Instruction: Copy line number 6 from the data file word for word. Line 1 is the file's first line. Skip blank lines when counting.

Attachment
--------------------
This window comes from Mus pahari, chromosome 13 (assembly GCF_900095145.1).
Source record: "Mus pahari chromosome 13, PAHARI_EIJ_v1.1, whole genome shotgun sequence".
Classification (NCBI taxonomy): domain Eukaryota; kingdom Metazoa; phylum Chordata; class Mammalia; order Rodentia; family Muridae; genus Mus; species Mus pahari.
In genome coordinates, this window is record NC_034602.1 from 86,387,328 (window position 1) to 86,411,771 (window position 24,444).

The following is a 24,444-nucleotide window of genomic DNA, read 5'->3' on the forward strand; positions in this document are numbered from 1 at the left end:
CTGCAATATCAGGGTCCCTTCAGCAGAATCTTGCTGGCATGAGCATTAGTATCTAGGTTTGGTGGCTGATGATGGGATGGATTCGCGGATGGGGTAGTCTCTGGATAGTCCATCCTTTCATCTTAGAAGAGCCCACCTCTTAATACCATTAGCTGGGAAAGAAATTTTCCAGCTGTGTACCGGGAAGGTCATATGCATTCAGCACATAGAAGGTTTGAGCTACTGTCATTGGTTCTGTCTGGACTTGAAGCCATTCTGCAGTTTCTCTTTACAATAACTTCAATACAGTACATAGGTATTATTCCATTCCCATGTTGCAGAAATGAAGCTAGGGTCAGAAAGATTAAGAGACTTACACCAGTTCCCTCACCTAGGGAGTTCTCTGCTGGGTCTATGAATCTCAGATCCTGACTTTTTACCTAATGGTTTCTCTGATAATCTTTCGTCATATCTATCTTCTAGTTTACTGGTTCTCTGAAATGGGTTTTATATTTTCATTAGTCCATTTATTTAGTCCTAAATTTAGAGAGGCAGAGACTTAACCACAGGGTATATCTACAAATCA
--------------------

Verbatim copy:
CTGCAATATCAGGGTCCCTTCAGCAGAATCTTGCTGGCATGAGCATTAGTATCTAGGTTTGGTGGCTGATGATGGGATGGATTCGCGGATGGGGTAGTCTCTGGATAGTCCATCCTTTCATCTTAGAAGAGCCCACCTCTTAATACCATTAGCTGGGAAAGAAATTTTCCAGCTGTGTACCGGGAAGGTCATATGCATTCAGCACATAGAAGGTTTGAGCTACTGTCATTGGTTCTGTCTGGACTTGAAGCCATTCTGCAGTTTCTCTTTACAATAACTTCAATACAGTACATAGGTATTATTCCATTCCCATGTTGCAGAAATGAAGCTAGGGTCAGAAAGATTAAGAGACTTACACCAGTTCCCTCACCTAGGGAGTTCTCTGCTGGGTCTATGAATCTCAGATCCTGACTTTTTACCTAATGGTTTCTCTGATAATCTTTCGTCATATCTATCTTCTAGTTTACTGGTTCTCTGAAATGGGTTTTATATTTTCATTAGTCCATTTATTTAGTCCTAAATTTAGAGAGGCAGAGACTTAACCACAGGGTATATCTACAAATCA